The Future is Circular: Closing the Loop on New York City’s Urban Systems
The Urban Design Forum’s 2019 Forefront Fellowship, Turning the Heat, addressed ways how urban practitioners can advance climate justice principles across New York City. In partnership with the Mayor’s Office of Resiliency, Fellows surveyed neighborhoods, studied buildings, interviewed local and international stakeholders, and produced creative research on mitigating heat. Fellows developed original design and policy proposals on creating circular economic and sustainable models in NYC, developing community resiliency within NYCHA housing, factoring design into preventative care, and establishing a climate first approach to housing which we are pleased to publish alongside interviews with leading experts.
Read interviews with Nadina Galle, Jennifer McDonnell, and Will Sibia to accompany this proposal, and view the full compilation of Turning the Heat proposals and interviews here.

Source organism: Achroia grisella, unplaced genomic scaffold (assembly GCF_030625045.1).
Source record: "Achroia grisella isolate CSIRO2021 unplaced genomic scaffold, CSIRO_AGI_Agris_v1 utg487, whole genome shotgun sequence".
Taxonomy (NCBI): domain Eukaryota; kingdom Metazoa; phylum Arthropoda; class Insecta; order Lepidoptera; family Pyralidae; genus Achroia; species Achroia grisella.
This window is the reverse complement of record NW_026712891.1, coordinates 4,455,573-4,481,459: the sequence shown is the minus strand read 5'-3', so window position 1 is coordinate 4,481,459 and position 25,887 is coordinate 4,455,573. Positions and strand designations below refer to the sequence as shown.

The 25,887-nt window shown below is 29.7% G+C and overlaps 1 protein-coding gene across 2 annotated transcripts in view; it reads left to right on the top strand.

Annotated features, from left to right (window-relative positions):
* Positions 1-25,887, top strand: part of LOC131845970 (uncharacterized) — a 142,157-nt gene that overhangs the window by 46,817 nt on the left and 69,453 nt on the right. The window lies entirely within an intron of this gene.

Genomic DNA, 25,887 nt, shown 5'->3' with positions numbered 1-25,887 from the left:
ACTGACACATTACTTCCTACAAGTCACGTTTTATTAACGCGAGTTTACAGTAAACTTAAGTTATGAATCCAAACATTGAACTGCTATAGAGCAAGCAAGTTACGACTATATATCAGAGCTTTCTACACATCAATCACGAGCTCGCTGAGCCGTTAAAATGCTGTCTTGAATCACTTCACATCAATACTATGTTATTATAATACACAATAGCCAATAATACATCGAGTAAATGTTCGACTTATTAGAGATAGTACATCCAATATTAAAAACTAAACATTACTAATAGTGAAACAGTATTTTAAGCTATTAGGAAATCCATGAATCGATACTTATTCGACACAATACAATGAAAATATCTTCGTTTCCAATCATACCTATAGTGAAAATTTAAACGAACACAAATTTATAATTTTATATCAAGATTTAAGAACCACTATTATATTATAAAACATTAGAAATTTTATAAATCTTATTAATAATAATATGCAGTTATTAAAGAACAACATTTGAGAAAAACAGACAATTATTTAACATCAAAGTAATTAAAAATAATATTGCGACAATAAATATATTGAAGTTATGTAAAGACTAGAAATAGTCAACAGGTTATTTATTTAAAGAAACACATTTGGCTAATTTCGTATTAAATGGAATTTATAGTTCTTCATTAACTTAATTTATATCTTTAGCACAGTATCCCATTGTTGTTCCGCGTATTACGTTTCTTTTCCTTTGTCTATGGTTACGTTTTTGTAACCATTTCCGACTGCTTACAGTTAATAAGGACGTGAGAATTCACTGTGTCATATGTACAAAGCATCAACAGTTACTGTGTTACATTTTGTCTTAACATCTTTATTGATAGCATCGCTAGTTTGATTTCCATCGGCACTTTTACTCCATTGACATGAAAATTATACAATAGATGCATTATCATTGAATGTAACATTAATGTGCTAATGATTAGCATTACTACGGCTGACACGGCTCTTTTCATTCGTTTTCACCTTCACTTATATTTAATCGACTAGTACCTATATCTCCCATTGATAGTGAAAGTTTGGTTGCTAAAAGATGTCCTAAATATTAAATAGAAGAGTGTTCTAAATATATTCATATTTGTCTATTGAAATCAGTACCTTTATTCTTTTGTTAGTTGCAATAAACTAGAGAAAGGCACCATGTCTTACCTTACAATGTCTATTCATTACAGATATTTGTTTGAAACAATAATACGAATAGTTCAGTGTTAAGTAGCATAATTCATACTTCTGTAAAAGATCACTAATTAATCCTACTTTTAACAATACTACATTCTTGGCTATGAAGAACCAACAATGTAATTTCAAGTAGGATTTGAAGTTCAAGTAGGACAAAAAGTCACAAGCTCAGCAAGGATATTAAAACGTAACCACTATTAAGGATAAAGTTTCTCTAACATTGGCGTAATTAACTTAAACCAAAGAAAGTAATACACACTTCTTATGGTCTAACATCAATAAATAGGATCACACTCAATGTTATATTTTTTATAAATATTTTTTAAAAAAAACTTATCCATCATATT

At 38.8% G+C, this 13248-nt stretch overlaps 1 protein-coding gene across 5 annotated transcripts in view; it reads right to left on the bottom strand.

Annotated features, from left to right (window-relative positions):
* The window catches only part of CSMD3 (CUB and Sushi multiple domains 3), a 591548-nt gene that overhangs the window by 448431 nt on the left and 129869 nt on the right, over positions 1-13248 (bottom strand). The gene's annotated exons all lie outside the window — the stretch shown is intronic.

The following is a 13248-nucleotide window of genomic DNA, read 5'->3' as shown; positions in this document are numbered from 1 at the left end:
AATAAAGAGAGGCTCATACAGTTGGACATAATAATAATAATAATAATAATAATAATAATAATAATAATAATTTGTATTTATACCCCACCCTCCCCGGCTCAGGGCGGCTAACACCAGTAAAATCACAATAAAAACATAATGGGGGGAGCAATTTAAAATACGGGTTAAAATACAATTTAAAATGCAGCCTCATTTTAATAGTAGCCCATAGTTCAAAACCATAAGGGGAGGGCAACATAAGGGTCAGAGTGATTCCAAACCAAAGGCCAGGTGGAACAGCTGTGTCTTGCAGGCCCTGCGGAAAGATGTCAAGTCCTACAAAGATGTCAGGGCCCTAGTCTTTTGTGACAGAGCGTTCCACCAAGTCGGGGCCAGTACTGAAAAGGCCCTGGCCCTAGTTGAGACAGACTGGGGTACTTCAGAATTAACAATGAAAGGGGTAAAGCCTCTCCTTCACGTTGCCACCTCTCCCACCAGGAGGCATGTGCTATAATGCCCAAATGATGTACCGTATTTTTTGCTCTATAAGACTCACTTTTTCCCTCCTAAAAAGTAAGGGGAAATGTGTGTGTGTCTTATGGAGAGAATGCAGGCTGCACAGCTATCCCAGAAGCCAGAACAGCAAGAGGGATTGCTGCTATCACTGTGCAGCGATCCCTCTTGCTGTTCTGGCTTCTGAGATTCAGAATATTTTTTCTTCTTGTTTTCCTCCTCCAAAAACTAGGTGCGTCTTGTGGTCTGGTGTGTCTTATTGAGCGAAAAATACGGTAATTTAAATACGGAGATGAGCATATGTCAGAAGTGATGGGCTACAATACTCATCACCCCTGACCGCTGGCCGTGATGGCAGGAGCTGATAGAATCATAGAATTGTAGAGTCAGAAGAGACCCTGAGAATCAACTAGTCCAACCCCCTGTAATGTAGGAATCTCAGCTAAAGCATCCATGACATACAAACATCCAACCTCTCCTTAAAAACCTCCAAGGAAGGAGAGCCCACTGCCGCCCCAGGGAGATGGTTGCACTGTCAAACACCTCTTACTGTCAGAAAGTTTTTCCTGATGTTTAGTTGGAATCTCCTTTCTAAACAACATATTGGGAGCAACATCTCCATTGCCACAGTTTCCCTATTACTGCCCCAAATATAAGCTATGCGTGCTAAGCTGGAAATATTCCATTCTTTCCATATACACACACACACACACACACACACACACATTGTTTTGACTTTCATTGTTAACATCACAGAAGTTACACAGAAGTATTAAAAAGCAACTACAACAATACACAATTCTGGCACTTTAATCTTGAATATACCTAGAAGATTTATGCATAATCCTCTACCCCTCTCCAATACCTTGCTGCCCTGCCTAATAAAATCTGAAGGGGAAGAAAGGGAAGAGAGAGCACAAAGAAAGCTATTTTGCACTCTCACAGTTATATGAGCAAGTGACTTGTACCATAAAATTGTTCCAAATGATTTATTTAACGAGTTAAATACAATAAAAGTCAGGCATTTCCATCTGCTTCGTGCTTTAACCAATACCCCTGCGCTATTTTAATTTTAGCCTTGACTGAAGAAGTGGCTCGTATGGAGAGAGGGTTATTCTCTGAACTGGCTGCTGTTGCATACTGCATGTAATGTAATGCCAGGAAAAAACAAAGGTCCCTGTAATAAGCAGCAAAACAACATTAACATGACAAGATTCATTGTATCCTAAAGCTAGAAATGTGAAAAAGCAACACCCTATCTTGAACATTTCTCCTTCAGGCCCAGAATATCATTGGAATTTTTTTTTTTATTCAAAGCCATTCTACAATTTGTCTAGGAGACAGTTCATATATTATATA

By Lida Aljabar, Brandon Cappellari, Michael Izzo, Amy Macdonald, Rebecca Macklis, and Autumn Visconti
Spurred by a culture of production, consumption and disposal, resources flow in and out of New York City in an exploitative and unsustainable linear model. A victim of its own success, the city now grapples with the effects of climate change it produces. The headlines are frightening: rising temperatures, vulnerable coasts, plastic oceans, and fragile food networks threaten our quality of life, with historically marginalized communities experiencing the greatest burdens. But the future does not have to be bleak. The path to a net-zero city is circularity, and New York City needs a system redesign. Circular urban models, which reuse and repurpose materials, food, energy, and water resources, have already been successfully adopted in cities and corporations around the globe. These profitable models demonstrate how a life-cycle and systems-view can reduce resource extraction, minimize harmful pollution, and create green jobs, while restoring environmental assets.
Our linear, leaky system